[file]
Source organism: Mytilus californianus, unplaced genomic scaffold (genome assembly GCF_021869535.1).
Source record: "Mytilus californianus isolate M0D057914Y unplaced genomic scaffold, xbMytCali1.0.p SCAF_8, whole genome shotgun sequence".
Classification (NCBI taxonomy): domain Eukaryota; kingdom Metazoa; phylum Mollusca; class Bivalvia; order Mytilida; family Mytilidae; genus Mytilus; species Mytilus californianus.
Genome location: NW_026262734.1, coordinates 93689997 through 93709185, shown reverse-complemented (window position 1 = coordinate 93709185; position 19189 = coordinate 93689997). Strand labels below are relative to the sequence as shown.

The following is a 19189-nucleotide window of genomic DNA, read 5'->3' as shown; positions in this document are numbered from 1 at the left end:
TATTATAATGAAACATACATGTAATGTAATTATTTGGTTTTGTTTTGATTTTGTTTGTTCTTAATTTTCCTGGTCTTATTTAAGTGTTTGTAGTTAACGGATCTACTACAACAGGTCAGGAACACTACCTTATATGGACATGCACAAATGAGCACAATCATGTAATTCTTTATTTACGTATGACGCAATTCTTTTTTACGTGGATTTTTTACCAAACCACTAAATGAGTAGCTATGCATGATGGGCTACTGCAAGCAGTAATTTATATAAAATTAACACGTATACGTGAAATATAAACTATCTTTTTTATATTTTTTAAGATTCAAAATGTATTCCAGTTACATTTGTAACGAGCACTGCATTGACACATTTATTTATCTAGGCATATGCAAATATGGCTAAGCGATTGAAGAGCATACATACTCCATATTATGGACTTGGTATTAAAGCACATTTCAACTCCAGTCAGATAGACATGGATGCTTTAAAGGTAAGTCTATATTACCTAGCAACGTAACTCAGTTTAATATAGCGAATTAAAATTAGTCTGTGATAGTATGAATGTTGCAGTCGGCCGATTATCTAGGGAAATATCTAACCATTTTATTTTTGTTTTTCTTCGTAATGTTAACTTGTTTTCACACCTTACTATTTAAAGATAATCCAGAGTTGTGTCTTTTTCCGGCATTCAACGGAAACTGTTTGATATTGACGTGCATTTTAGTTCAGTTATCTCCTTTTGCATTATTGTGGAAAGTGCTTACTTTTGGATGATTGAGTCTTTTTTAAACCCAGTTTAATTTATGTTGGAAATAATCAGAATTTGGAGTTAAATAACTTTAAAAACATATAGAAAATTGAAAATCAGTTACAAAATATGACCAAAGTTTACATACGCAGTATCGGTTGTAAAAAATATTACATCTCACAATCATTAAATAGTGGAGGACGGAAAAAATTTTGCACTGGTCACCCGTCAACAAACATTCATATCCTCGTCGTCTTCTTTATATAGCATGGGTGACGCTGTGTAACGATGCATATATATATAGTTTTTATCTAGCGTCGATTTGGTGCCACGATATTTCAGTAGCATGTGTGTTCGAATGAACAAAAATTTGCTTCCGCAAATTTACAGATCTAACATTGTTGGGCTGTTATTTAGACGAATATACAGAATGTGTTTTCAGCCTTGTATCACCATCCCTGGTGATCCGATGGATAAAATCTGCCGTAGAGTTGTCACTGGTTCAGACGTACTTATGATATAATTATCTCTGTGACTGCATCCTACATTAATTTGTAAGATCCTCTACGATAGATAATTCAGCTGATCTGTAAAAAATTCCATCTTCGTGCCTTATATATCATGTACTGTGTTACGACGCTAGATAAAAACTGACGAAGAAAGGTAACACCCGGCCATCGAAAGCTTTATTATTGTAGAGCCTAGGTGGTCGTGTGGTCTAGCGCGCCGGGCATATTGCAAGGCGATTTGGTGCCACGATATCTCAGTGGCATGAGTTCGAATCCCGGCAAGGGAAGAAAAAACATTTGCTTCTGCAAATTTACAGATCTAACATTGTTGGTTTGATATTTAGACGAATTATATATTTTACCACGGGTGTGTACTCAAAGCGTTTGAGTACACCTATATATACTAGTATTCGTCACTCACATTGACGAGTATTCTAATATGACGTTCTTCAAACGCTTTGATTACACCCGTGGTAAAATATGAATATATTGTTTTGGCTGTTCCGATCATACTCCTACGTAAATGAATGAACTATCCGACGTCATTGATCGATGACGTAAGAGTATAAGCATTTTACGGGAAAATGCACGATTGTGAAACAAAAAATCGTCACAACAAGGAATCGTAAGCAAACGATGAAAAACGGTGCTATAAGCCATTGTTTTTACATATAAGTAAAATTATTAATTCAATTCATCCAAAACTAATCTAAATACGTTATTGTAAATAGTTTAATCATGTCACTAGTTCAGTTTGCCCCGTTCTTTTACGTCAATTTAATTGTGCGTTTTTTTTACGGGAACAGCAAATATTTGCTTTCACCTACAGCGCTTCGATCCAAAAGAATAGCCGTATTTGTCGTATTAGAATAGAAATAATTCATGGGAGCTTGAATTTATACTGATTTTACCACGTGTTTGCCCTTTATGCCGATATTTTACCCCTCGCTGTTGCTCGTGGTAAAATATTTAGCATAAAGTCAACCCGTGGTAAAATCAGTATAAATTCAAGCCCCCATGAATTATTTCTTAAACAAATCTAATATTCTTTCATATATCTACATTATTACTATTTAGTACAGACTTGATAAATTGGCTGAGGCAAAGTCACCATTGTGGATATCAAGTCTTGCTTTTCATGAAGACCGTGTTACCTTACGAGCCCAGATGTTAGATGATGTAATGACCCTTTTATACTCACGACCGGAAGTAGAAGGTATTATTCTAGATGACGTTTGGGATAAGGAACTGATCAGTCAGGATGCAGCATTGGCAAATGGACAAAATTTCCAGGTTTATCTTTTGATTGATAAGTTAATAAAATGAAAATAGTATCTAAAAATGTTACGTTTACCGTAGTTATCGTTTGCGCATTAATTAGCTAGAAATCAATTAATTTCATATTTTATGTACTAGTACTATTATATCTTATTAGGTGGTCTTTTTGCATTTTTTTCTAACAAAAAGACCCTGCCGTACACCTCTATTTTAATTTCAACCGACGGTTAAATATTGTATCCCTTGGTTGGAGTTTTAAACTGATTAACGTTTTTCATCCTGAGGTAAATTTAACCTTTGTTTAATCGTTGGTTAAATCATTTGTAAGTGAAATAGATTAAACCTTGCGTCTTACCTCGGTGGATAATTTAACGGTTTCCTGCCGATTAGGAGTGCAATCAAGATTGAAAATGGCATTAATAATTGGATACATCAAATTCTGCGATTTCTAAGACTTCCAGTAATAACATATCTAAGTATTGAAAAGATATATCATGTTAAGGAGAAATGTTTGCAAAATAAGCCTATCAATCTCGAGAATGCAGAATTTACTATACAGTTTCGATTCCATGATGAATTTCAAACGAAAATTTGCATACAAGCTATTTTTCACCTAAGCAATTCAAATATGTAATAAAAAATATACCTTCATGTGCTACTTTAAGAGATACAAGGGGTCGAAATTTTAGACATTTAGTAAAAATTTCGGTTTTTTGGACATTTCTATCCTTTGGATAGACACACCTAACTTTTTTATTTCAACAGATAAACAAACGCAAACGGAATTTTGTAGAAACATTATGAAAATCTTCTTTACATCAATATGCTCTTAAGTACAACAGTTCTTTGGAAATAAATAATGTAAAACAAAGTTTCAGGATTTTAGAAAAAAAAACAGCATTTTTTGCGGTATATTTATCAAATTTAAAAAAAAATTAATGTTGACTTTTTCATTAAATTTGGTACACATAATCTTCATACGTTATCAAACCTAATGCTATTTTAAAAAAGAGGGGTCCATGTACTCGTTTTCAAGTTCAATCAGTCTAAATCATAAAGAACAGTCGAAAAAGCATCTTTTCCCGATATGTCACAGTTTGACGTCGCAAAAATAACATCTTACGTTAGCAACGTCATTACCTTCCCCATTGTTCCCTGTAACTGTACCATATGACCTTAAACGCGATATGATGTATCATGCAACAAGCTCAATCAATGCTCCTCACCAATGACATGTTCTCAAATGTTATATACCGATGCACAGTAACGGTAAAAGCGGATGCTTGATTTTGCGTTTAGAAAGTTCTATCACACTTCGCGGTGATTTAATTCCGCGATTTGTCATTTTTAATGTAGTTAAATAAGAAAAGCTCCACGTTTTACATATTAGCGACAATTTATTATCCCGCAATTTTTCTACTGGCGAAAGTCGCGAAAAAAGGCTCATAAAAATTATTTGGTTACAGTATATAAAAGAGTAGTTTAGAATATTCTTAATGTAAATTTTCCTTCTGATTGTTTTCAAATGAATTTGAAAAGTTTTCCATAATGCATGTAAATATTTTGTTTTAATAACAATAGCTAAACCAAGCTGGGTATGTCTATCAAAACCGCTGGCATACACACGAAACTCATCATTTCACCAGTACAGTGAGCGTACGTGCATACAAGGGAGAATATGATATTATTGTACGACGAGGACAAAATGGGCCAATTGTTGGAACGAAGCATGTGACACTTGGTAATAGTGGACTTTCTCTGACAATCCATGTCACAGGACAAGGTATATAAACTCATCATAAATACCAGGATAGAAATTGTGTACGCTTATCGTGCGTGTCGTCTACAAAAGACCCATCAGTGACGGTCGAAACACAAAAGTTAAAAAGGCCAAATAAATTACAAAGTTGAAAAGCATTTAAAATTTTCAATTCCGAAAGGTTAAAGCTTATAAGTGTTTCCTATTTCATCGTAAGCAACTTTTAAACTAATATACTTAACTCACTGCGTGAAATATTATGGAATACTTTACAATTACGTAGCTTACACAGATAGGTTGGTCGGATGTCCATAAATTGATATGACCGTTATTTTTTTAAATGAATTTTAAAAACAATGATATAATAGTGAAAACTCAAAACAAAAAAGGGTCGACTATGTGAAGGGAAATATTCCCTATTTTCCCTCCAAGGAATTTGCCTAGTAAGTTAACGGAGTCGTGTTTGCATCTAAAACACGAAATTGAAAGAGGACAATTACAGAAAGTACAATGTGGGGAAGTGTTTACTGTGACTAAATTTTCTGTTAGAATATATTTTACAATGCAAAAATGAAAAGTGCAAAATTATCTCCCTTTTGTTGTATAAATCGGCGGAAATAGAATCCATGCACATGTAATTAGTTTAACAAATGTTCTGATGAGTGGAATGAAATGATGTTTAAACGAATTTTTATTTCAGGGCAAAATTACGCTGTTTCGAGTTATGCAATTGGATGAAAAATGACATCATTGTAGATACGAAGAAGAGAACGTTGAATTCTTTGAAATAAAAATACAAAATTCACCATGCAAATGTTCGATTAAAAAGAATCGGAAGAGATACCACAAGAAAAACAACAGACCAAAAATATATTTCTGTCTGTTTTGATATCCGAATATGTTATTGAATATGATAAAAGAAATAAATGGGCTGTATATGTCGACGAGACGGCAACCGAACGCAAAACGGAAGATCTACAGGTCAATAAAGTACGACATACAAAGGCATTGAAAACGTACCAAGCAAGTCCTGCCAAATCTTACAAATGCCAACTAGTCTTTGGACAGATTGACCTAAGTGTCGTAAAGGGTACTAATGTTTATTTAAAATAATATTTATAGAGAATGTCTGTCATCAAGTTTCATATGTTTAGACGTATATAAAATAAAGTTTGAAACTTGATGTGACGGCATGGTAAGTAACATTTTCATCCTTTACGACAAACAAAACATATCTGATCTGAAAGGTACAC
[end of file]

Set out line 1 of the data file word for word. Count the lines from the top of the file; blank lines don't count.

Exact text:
Source organism: Mytilus californianus, unplaced genomic scaffold (genome assembly GCF_021869535.1).